May 23, 2012

Blog the Fifteenth: On Saving the Irish

… with Pasta Asparagus and Wine-dyed London Broil.

Let me begin this blog with the disclaimer that by marriage I have a right to make fun of the Irish.   I have on my sister’s side an Irish brother-in-law, whence a half-Irish niece and nephew (both with red hair, thanks no doubt to genes deposited by the Normans during their sojourn in Sicily); and on my brother’s side, a half-Irish sister-in-law, whence two quarter-Irish nephews (the remaining quarter being Puerto Rican, with that delicious pulled-pork my sister‑in‑law cooks making that miscegenation well worth it).   So I claim a familial right of mocking my own, but I am ready to take up arms shoulder‑to‑shoulder with my clan, if you should mock mine as I’m about to.

The Irish don’t merely make bad food; they have a bad relation to food.  My sister’s cooking has been, if not corrupted, at the very least compromised by her Irish husband’s palate.  To give evidence that my judgment constitutes not a ­prejudice, but a bias based on judgment consequent and considered, I will tell you how my sister ruins my pasta asparagus recipe to accommodate the aversions of her husband’s Irish[‑American] palate.  To give evidence, on the other hand, of my equity and flexibility, I will also tell you about a delicious, crowd‑pleasing, kid-friendly recipe for London Broil that I came up by Italianizing the recipe of an Irish friend’s brother-in-law.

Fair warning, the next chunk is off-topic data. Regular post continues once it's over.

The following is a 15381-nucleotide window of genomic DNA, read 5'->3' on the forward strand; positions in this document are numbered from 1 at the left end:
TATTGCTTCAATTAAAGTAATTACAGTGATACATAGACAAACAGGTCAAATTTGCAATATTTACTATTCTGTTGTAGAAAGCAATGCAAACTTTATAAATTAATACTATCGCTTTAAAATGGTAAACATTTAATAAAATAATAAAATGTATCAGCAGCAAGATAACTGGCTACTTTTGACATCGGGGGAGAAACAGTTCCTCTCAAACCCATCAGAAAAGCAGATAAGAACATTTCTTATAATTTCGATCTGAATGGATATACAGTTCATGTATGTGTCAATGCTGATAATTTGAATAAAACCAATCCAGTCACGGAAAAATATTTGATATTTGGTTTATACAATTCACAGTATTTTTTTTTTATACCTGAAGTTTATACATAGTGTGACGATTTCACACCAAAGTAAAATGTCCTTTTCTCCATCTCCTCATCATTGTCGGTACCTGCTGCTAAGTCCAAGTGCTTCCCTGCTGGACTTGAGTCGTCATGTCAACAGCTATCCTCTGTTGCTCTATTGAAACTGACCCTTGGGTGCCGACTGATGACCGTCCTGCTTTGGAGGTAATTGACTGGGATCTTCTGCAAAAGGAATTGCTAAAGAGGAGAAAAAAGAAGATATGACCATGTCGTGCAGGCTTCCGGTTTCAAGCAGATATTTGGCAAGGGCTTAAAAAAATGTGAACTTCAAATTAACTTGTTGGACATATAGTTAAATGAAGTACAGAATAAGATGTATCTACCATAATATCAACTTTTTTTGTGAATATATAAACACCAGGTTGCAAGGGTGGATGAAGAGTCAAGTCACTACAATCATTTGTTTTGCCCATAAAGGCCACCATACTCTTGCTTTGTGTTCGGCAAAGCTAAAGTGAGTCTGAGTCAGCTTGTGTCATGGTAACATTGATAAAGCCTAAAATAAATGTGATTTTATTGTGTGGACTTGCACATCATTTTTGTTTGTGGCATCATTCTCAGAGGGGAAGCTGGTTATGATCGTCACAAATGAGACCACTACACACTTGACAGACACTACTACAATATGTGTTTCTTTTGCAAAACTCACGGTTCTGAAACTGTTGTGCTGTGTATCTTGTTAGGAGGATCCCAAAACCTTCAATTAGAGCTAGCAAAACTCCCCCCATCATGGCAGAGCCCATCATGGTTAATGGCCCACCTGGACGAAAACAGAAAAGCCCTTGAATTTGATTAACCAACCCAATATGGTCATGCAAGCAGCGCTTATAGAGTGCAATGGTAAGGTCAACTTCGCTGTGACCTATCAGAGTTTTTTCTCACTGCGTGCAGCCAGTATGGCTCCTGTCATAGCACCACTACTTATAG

My point: the Irish can be saved, if only they will eat Italian.